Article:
Patterson calls 2007 “stressful and disappointing”

DETROIT — Chris Patterson, president and CEO of Freightliner LLC, told a crowd gathered for the launch of Detroit Diesel’s newest heavy-duty diesel engine that 2007 will not be a year that lives fondly in anyone’s memory.

“2007 has obviously been a very disappointing and stressful year for everyone in our business across the North American region,” he said.

Noting that the very high costs associated with the introduction of the new diesel emission standards this year prompted many large customers to purchase far more vehicles in 2006 than they would otherwise have done, Patterson said that caused many buyers to defer purchases that might have taken place this year.

Adding to the North American malaise has been a weaker U.S. economy and a surging Canadian dollar. Patterson said that too has had an adverse affect on customer enthusiasm for buying new equipment.

“As we’ve seen in recent months, the development of the general economy has been somewhat weaker than we expected, which has prolonged the drought of orders that has afflicted the industry,” he notes.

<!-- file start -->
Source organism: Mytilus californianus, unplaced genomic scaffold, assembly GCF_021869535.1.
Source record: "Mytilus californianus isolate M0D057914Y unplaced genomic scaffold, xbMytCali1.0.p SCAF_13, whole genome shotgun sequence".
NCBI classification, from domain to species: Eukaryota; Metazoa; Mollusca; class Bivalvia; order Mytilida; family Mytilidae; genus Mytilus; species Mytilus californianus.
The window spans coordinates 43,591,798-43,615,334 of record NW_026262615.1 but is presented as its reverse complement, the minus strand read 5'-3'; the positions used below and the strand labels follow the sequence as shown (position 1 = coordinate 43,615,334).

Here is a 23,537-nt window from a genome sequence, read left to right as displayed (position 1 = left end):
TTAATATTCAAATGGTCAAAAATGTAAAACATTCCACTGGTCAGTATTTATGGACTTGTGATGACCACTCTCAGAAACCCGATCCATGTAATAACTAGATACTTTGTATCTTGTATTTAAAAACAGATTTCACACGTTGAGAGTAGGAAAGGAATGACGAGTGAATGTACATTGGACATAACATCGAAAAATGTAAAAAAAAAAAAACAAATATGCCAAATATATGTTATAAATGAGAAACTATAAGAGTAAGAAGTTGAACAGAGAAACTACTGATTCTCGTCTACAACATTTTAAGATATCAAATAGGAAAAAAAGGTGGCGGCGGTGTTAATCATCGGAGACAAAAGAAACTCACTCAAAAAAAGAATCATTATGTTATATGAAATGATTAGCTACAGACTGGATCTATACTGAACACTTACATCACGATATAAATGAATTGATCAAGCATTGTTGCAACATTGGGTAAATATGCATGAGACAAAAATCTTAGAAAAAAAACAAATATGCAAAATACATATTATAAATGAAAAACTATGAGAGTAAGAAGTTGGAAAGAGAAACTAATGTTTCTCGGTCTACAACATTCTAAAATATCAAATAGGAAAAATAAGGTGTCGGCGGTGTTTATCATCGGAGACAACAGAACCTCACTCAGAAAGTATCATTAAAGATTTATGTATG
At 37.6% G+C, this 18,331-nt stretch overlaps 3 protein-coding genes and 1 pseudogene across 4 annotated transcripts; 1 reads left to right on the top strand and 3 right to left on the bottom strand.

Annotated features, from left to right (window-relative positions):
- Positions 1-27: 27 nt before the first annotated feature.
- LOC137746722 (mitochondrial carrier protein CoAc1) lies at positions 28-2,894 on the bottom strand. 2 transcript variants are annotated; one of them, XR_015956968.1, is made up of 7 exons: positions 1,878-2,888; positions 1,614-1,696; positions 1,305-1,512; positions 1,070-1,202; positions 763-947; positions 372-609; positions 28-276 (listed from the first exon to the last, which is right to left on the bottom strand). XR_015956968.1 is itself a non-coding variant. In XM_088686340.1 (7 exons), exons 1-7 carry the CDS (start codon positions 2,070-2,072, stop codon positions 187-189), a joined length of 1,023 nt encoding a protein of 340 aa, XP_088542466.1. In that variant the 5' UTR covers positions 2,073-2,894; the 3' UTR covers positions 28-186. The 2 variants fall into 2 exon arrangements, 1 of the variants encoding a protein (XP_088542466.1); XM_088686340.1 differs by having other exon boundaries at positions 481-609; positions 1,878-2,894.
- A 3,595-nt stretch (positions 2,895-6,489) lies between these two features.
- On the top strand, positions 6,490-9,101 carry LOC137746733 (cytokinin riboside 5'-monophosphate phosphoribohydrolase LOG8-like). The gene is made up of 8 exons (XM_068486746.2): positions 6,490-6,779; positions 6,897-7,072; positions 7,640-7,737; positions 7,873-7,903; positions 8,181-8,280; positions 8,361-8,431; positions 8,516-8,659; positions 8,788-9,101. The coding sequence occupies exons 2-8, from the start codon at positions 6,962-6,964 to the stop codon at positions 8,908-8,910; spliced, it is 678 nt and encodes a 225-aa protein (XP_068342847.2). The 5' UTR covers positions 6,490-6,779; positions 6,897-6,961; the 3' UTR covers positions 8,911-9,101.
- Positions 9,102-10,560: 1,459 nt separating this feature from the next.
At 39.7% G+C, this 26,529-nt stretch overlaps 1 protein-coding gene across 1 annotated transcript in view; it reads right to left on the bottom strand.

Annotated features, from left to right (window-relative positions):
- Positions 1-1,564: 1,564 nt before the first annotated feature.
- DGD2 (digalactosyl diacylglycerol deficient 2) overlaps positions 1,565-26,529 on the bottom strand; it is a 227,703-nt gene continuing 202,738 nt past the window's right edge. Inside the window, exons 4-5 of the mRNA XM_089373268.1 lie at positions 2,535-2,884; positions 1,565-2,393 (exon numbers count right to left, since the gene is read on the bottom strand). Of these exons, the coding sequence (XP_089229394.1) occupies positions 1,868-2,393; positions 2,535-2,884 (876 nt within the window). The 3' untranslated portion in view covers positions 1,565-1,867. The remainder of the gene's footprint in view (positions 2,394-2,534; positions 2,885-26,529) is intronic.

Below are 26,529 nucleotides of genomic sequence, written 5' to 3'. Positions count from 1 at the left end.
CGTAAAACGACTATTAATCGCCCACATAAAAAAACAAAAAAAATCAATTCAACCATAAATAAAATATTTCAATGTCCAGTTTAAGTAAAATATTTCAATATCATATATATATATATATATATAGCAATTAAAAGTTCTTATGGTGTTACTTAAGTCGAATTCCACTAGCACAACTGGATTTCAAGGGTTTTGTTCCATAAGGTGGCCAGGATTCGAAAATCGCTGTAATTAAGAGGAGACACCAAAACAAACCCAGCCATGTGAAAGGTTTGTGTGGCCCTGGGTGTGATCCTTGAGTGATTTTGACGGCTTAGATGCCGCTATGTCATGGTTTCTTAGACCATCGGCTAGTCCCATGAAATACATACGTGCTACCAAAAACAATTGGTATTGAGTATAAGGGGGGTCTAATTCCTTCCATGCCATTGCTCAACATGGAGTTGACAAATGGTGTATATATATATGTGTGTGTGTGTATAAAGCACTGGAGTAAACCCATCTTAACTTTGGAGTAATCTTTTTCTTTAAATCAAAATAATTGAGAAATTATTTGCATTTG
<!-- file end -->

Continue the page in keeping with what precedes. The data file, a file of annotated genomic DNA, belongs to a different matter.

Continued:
Despite the lackluster economy and the weak order board, it’s been a big year for Freightliner. The unveiling of the new DD15 14.8-litre engine marks the company’s third major product launch this year.

Freightliner rolled out the Sterling Bullet — a class 4-5 midrange conventional — in March while the Cascadia appeared in May, and now in October, we’re getting out first glimpse of the new Daimler Trucks global heavy-duty engine platform, the DD15.

Patterson says this is attributable to the overall strength of the Daimler Group worldwide. “As part of the worlds largest commercial vehicle manufacturer, which has operations in parts of the world that are not affected by this economic downturn, we have been able to continue investing in our future despite the difficult conditions we face here in the U.S. and Canada.”

With a $275 million investment in design and machinery at the Redford, Mi. DDC plant outside Detroit, and a $1.5 billion investment overall in the new heavy-duty engine, Daimler plans to integrate the new DD15 engine into Mercedes-Benz trucks in Europe and Mitsubishi-Fuso truck in Japan, as well as Freightliner, Sterling, and Western Star trucks in the NAFTA market.

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